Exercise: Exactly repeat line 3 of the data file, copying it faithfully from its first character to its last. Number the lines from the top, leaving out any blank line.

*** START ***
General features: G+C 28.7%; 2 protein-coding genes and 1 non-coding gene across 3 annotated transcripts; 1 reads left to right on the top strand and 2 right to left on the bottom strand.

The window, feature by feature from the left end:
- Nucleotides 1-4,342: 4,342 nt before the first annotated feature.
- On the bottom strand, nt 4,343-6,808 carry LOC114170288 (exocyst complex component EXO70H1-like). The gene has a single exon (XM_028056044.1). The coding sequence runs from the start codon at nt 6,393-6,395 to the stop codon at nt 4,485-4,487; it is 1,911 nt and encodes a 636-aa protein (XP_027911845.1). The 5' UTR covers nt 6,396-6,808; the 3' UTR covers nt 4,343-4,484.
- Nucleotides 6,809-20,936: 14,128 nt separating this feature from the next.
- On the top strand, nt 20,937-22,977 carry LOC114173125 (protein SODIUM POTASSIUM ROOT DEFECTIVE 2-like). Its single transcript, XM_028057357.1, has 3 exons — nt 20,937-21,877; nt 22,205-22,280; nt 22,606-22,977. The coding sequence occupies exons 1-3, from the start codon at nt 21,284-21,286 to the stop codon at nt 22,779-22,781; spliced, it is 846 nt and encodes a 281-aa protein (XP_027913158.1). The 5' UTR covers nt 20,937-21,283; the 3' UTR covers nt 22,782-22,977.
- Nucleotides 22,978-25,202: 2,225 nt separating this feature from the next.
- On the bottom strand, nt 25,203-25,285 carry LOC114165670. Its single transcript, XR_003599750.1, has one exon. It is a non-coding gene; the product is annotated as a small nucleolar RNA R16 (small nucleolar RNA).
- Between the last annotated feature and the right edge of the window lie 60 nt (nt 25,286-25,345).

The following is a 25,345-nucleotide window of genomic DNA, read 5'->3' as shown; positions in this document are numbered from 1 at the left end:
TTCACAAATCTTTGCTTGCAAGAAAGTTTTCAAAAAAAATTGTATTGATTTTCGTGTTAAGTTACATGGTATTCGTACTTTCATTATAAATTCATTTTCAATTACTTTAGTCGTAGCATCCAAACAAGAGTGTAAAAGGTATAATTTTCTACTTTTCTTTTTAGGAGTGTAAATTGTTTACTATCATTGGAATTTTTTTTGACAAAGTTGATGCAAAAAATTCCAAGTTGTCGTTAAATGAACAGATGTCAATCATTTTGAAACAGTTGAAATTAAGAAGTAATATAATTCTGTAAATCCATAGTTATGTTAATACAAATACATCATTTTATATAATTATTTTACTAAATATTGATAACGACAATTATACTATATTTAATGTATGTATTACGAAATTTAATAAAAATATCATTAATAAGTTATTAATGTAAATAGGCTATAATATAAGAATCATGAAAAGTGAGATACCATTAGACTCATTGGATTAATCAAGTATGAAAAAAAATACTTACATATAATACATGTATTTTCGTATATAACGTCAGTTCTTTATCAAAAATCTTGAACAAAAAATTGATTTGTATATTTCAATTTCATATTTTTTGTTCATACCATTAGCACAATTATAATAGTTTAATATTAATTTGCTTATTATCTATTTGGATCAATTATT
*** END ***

- Nucleotides 1-4,342: 4,342 nt before the first annotated feature.